- Study what the job position entails and everything about it. You need to know what you’re talking about or the person across the table will smell blood. Your research should be liken to an all-out ‘information gathering and reconnaissance’ mission. This is how I do my research: For working for a business, study the company website and research its products and/or services. Once you figure out the industry they are in, start researching the market share and every trend that has the potential to affect the industry positively and negatively in the future… the company’s target market as well as its top (at least three) competitors… the list of possible pain points you can deduce of why the job position you’re applying for is now open. If you’re working in the sales division, you want to be confident in using that Customer Lifetime Value equation. Know how you can solve their problem because you know your craft so well.
- A few days before the meeting, figure out possible questions that might get thrown at you during the interview and how you will counter each of them. Do not use filler words like ‘uh…. ummm ... you know?’ when you talk. And don’t make statements that sound like it’s a question. That screams insecurity.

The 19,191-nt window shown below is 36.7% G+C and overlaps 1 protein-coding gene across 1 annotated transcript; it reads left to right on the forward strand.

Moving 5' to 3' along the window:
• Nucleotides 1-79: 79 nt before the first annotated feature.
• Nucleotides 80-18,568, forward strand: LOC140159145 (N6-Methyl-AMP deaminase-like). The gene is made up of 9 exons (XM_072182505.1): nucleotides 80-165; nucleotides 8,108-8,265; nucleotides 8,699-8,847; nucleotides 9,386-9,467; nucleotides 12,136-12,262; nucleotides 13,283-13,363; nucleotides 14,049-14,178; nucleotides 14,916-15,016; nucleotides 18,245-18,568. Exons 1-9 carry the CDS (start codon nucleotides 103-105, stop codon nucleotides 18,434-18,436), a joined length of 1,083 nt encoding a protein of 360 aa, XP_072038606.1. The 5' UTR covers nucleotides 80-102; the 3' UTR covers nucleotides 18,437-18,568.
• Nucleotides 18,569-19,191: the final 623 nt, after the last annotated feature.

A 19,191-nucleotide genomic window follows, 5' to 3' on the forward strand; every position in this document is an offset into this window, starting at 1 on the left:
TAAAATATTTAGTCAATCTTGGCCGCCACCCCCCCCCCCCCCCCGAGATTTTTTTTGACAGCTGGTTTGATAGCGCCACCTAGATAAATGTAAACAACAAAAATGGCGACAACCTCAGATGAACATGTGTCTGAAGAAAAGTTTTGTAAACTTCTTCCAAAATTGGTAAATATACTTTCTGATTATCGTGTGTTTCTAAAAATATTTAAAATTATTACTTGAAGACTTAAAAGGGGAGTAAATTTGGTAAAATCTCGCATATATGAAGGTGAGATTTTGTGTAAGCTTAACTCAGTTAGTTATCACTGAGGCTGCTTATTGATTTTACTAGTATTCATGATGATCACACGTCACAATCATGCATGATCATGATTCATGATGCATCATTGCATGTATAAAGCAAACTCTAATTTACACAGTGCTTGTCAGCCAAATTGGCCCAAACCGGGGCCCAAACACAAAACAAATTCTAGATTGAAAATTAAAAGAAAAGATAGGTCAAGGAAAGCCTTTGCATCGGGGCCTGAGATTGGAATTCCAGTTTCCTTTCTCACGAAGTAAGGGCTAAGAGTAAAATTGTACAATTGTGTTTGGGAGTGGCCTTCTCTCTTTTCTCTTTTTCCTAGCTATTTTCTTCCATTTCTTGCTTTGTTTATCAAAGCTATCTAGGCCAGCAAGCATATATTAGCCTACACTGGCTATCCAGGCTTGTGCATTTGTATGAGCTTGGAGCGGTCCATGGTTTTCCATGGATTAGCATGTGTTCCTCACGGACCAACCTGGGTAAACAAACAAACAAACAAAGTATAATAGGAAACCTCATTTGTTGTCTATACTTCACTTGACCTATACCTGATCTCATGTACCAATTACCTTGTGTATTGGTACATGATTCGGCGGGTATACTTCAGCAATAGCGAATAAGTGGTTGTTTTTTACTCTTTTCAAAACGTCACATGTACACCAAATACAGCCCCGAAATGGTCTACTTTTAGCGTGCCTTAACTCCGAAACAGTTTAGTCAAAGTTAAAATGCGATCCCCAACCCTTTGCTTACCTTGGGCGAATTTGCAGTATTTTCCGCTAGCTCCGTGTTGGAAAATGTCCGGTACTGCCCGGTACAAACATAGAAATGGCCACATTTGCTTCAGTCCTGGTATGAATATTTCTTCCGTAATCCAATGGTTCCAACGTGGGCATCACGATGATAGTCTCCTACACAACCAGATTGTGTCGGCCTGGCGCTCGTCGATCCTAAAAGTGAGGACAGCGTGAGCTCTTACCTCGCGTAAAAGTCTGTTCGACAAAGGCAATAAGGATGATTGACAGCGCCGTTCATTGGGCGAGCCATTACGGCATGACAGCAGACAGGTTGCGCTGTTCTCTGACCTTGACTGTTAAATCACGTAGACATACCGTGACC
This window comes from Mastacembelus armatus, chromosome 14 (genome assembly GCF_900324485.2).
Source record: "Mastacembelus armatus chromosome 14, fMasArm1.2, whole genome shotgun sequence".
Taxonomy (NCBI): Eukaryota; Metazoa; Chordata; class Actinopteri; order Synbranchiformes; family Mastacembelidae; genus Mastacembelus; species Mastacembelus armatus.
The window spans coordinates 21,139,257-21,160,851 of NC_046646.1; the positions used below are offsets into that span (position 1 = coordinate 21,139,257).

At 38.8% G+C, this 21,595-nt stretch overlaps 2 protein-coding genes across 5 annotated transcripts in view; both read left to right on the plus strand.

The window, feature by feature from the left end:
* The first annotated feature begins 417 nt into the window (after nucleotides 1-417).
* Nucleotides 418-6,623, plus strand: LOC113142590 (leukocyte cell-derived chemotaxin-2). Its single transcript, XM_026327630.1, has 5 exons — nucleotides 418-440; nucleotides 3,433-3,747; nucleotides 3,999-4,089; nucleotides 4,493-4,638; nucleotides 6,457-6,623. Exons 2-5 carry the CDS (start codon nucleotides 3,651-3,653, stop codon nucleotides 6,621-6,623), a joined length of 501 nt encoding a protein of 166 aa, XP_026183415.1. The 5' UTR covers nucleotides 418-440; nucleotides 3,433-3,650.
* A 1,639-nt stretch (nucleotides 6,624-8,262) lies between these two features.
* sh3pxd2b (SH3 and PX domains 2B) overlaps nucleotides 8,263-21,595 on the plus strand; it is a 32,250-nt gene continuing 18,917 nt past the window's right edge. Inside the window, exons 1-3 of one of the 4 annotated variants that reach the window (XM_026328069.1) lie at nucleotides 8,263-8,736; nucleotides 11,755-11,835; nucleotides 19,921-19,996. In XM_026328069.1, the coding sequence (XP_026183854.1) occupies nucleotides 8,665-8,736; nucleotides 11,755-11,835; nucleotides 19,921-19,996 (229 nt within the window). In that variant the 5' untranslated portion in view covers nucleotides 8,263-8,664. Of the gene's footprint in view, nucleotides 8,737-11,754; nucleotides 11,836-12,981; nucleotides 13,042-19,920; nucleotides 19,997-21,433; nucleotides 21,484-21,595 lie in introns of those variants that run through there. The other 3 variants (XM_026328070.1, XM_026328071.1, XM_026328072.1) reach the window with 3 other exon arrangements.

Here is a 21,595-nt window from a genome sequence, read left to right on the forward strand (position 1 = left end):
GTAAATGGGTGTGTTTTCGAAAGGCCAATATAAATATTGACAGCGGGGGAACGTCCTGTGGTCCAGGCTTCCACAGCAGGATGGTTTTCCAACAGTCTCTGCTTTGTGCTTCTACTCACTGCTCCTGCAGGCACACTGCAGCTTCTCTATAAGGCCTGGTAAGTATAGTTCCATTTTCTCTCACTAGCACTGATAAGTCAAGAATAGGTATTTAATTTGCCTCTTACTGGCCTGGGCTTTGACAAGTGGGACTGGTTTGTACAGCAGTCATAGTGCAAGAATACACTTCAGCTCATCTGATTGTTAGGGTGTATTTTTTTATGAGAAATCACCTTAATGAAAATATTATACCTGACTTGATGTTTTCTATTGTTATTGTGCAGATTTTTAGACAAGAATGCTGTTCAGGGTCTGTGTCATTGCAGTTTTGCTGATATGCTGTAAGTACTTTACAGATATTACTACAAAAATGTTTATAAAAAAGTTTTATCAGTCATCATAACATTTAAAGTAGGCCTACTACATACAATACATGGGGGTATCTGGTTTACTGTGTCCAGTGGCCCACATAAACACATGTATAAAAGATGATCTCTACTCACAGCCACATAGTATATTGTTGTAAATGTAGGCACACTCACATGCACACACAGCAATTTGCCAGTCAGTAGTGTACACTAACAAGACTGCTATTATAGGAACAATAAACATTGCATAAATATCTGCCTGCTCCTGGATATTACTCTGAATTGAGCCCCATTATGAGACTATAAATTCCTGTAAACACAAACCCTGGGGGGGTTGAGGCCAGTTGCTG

- Ask the interviewer questions like ‘Why did this position open up? (They’ll probably lie and never tell you that they treated the last star performer poorly, but remain positive — people can change…. Actually, only the ones with good hearts can change. And I find they are the most beautiful and rare.) What would a typical work day look like? What are the biggest challenges in this position? What do you expect out of the person who will fill this position? What is most important to you that needs to be considered?‘ If applicable: ‘Who are your top three competitors in the surrounding area? What is your unique selling position?‘ And I’m not talking about longevity in the business. Empires rise and fall.